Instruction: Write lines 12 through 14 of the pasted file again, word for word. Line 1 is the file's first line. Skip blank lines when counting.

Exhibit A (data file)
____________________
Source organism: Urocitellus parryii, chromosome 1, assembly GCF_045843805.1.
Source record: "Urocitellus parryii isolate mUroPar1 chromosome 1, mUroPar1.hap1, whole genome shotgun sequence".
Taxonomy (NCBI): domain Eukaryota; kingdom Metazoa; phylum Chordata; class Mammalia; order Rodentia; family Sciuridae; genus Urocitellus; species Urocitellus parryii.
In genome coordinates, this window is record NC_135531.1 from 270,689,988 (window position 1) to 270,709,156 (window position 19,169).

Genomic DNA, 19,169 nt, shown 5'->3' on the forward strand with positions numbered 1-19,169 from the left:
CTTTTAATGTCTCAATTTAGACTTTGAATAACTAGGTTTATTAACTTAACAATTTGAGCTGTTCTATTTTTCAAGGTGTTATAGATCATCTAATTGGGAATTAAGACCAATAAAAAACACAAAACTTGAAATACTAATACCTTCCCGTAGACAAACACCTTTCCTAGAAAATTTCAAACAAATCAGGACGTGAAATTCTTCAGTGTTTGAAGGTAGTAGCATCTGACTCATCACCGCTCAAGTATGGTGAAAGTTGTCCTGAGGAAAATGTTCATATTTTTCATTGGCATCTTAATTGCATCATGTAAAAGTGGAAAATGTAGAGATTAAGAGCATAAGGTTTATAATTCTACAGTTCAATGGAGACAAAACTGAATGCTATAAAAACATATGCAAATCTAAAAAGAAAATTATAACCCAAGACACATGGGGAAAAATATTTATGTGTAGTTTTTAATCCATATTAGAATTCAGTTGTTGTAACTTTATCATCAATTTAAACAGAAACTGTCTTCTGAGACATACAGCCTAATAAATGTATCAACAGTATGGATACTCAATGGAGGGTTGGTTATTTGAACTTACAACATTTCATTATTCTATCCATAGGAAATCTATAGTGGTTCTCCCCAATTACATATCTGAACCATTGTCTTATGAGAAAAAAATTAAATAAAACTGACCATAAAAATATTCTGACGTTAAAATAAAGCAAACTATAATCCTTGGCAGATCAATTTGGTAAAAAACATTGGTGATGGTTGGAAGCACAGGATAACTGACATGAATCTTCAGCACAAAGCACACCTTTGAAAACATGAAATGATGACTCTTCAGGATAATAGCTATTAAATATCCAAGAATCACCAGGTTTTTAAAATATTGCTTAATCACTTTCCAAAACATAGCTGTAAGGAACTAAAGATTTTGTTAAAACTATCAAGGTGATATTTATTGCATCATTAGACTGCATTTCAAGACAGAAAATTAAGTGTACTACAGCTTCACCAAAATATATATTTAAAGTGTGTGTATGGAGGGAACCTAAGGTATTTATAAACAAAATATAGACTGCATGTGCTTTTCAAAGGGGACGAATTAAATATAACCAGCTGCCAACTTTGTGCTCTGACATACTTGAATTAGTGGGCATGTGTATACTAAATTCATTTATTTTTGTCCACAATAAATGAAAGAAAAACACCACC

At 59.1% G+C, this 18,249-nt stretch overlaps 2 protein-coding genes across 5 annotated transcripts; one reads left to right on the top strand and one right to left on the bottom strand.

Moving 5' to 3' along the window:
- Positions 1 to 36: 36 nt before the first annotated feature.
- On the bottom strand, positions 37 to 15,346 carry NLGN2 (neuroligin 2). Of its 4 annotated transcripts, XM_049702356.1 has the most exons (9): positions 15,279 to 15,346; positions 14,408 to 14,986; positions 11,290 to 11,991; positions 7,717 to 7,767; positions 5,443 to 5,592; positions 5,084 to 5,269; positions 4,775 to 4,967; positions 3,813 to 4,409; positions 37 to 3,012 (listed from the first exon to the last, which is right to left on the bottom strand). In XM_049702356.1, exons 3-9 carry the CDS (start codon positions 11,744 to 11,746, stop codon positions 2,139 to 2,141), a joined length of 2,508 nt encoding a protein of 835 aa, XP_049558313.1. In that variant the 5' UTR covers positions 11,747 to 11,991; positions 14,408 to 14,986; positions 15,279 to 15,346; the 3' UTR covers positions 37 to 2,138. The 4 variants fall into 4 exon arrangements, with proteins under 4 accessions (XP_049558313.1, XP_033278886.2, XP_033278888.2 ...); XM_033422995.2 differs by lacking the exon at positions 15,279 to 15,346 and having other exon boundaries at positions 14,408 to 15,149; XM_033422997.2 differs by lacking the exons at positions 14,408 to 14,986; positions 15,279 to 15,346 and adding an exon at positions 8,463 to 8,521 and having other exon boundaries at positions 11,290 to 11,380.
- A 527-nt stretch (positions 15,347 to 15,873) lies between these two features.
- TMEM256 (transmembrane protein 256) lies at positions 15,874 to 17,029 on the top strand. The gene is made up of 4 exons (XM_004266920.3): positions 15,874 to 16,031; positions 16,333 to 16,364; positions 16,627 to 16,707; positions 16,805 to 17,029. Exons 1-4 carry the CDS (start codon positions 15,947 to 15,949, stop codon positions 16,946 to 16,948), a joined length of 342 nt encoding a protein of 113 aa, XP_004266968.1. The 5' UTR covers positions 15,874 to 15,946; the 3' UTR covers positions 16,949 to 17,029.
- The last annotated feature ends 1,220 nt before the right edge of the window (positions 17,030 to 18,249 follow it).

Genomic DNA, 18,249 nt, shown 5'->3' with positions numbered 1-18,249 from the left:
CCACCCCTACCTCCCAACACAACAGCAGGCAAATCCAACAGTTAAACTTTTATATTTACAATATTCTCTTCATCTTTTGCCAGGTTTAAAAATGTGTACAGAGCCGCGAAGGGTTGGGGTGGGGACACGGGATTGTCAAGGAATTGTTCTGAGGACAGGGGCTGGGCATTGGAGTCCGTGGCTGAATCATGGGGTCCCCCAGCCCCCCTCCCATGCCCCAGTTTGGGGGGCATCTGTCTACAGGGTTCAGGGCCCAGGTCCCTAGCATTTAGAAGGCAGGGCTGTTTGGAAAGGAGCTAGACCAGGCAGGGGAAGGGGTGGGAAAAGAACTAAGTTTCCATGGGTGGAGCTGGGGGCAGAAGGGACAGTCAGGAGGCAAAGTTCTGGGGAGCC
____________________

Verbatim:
- TMEM256 (transmembrane protein 256) lies at positions 15,874 to 17,029 on the top strand. The gene is made up of 4 exons (XM_004266920.3): positions 15,874 to 16,031; positions 16,333 to 16,364; positions 16,627 to 16,707; positions 16,805 to 17,029. Exons 1-4 carry the CDS (start codon positions 15,947 to 15,949, stop codon positions 16,946 to 16,948), a joined length of 342 nt encoding a protein of 113 aa, XP_004266968.1. The 5' UTR covers positions 15,874 to 15,946; the 3' UTR covers positions 16,949 to 17,029.
- The last annotated feature ends 1,220 nt before the right edge of the window (positions 17,030 to 18,249 follow it).

Genomic DNA, 18,249 nt, shown 5'->3' with positions numbered 1-18,249 from the left: